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The British Pound will be looking to cement a monthly gain against the Euro and Dollar on the final day of May, aided in part by increasingly hawkish mood music out of the Bank of England.
The final day of the month will be characterised by low liquidity owing to holidays in the UK and U.S. markets.
"The GBP remains close to recent highs of late and more recently one of the big supports for the pound have been the surprisingly hawkish comments by the MPC member and hitherto arch-dove Gertjan Vlieghe," says Valentin Marinov, Head of G10 FX Strategy at Crédit Agricole.
The Pound-to-Euro exchange rate (GBP/EUR) has advanced 1.25% already this month, having endured a 2.22% decline in April.
The Pound-to-Dollar exchange rate (GBP/USD) has meanwhile advanced a more substantial 2.65% as it adds to a more modest 0.30% gain in April.
Despite the gains in Sterling, month-end could yet prove tricky for the bulls as confidence over the country's exit from Covid-19 restrictions is tested and some recent excitement concerning the Bank of England (BoE) is calmed.
Looking ahead, how the Pound trades in June could well depend on how these twin issues play out.
BoE Monetary Policy Committee (MPC) member Gertjan Vlieghe's speech to the University of Bath on Thursday May 27 injected some enthusiasm into Sterling exchange rates owing to the more upbeat message on the UK economy outlook.
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In particular, Vlieghe said the case for a rate rise to occur at some point in mid-2022 would become increasingly valid if the UK labour market bounced back from the Covid-19 crisis faster than the BoE currently expects.
Heading into the speech money market pricing placed a potential interest rate rise at year-end 2022, but this timing has been brought forward by the comments.
It is this readjustment in money market pricing that creates a pull on international capital into the UK, which in turn provides a bid for the Pound.
"GBP has performed well ... on the back of comments by BoE dove, Vlieghe. He laid out three scenarios for the path of the UK economy and the BoE's response - yet the market only reacted to the hawkish scenario," says Chris Turner, Global Head of Markets and Regional Head of Research for UK & CEE at ING Bank.
Turner says currencies belonging to those central banks that are looking to raise rates are currently appreciating in global currency markets; one only has to look at the New Zealand Dollar in the previous week for confirmation.
But Vlieghe did say an earlier-than-expected rate hike depends on whether or not the cessation of the government's furlough scheme brings about a spike in unemployment.
"We are relatively upbeat on the outlook for the UK economy but as you can see in the chart above, a scenario of all those furloughed returning to work smoothly with no impact on the unemployment rate is a stretch and appears a highly unlikely outcome over such a short timescale," says Derek Halpenny, Head of Research, Global Markets EMEA & International Securities at MUFG.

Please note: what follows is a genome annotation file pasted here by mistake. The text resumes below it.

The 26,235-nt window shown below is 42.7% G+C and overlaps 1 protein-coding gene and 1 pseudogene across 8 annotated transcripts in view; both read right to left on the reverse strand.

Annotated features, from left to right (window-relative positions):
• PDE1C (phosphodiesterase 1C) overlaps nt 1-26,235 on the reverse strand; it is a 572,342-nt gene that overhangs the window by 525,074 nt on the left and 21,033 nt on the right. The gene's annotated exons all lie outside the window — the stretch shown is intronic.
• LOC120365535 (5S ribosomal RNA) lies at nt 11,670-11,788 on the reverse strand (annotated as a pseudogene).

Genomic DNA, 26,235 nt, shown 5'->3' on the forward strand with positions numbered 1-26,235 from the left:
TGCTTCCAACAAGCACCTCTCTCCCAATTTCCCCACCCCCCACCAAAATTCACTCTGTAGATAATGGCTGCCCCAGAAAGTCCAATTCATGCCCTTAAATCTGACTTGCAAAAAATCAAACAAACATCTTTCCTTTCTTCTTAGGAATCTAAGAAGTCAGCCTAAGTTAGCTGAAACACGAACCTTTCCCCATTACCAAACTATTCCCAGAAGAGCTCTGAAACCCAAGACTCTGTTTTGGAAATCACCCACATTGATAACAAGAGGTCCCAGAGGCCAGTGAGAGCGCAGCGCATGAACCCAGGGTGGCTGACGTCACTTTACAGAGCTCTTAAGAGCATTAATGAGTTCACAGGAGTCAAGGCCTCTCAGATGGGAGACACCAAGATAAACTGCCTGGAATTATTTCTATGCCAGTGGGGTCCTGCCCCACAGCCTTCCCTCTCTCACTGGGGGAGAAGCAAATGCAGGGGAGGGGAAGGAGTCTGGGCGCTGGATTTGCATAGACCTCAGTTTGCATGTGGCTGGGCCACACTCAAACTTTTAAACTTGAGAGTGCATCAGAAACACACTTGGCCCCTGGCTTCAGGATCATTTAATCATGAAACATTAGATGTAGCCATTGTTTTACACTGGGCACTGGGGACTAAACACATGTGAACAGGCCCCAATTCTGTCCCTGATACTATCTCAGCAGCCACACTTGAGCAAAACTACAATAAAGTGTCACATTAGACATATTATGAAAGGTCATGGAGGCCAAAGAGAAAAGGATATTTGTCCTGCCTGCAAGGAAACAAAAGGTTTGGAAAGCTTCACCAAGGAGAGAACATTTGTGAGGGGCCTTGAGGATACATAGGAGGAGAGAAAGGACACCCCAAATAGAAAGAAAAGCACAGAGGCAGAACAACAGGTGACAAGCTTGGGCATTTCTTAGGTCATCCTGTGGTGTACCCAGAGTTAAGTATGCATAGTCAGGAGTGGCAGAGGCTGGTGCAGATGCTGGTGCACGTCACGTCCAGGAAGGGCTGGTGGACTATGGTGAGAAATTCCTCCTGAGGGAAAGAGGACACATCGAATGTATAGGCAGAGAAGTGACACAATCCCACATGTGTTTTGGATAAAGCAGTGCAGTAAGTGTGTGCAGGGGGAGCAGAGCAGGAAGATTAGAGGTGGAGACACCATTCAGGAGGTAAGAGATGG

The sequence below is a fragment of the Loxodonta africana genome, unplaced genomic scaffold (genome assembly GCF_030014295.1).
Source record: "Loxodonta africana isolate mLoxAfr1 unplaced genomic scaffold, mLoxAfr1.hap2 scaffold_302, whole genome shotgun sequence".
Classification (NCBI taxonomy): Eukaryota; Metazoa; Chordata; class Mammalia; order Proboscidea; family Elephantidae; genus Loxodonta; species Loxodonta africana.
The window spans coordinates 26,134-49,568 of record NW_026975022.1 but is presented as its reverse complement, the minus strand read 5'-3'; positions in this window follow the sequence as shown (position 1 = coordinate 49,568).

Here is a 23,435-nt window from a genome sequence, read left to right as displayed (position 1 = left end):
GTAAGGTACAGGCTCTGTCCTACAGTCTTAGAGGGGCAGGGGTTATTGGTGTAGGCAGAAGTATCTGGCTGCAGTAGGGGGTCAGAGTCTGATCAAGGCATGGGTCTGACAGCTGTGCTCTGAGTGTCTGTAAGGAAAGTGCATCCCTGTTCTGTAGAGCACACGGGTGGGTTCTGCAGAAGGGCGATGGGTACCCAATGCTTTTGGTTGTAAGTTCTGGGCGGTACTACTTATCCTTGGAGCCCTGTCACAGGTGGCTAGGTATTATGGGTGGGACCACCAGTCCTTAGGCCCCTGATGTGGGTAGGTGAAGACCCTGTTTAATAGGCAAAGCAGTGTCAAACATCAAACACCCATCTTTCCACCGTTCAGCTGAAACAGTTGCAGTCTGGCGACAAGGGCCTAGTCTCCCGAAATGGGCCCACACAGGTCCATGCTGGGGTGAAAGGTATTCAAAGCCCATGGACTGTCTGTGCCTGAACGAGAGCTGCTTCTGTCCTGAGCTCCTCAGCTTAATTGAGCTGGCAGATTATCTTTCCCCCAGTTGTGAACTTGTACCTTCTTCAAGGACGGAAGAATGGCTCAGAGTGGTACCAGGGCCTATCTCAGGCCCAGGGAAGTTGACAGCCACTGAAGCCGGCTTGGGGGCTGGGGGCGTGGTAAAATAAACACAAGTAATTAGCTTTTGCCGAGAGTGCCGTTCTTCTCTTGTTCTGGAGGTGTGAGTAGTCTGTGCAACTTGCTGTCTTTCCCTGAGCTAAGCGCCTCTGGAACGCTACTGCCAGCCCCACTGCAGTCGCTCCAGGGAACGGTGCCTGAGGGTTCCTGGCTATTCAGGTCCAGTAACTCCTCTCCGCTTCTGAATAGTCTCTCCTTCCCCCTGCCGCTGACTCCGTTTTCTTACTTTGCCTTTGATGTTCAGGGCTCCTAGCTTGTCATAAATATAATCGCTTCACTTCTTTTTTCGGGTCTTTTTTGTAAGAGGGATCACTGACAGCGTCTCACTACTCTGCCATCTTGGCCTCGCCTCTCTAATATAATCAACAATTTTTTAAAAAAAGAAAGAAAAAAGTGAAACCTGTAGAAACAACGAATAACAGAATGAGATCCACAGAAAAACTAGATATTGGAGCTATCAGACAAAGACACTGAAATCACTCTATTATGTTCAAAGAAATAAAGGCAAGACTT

Currently about 8% of the UK workforce is still furloughed, but the ONS says this is the lowest proportion of 2021.
The Lloyds Bank Business Barometer survey also revealed the country's labour market continues to improve with staffing expectations increasing 6 points to 14%, with a third of businesses anticipating an increase to their workforce.
The findings come a day after the ONS said their measure of online advertisements reached pre-pandemic levels and comes a week after the flash PMIs for May showed an increase in hiring intentions at UK firms.
While the labour market is improving a rise in unemployment is still nevertheless likely come September when the scheme ends.
"There are a lot of 'ifs and buts' with this scenario that suggest this bounce in GBP could easily correct," says Halpenny.
GBP/EUR Forecasts 2021
Period: Q2 2021 Onwards
GBP/USD Forecasts 2021
Period: Q2 2021 Onwards
Crédit Agricole note that in their May Monetary Policy Report the BoE predicted that the UK inflation could dip below its 2.0% target over medium-term if the current market rate expectations for a rate hike in 2022 were confirmed.
This suggests that Vlieghe’s latest comments are not necessarily reflecting the prevailing views at the MPC.
In their recent appearance before parliamentarians other BoE members like Governor Bailey, Broadbent and Ramsden reiterated the BoE’s cautious medium-term outlook.
"We therefore doubt that the recent comments could represent a game changer for the GBP," says Marinov.
The second issue markets will be considering in relation to the Pound over coming days and weeks is how the pandemic is evolving.
Prime Minister Boris Johnson was cagey about the total lifting of restrictions in England scheduled on 21 June, indicating that this would depend on whether data is impacted by the spread of the new Indian variant.
The UK still has the lowest case rate in Europe which should technically allow the government to lift all remaining restrictions by June 21, however the spread of the Indian variant has brought the move into question.
The strain is now the dominant one across the UK and there are fears it will spread more widely and start putting pressure on health services.
The government will over coming days consider whether the data reflects a notable deterioration in the direction of travel and therefore warrants a delay.
Economists say that a delay could put the brakes on the UK economic rebound, with consumer and business confidence likely to suffer a setback if this is the case.
This could in turn feed back into softer Pound exchange rates.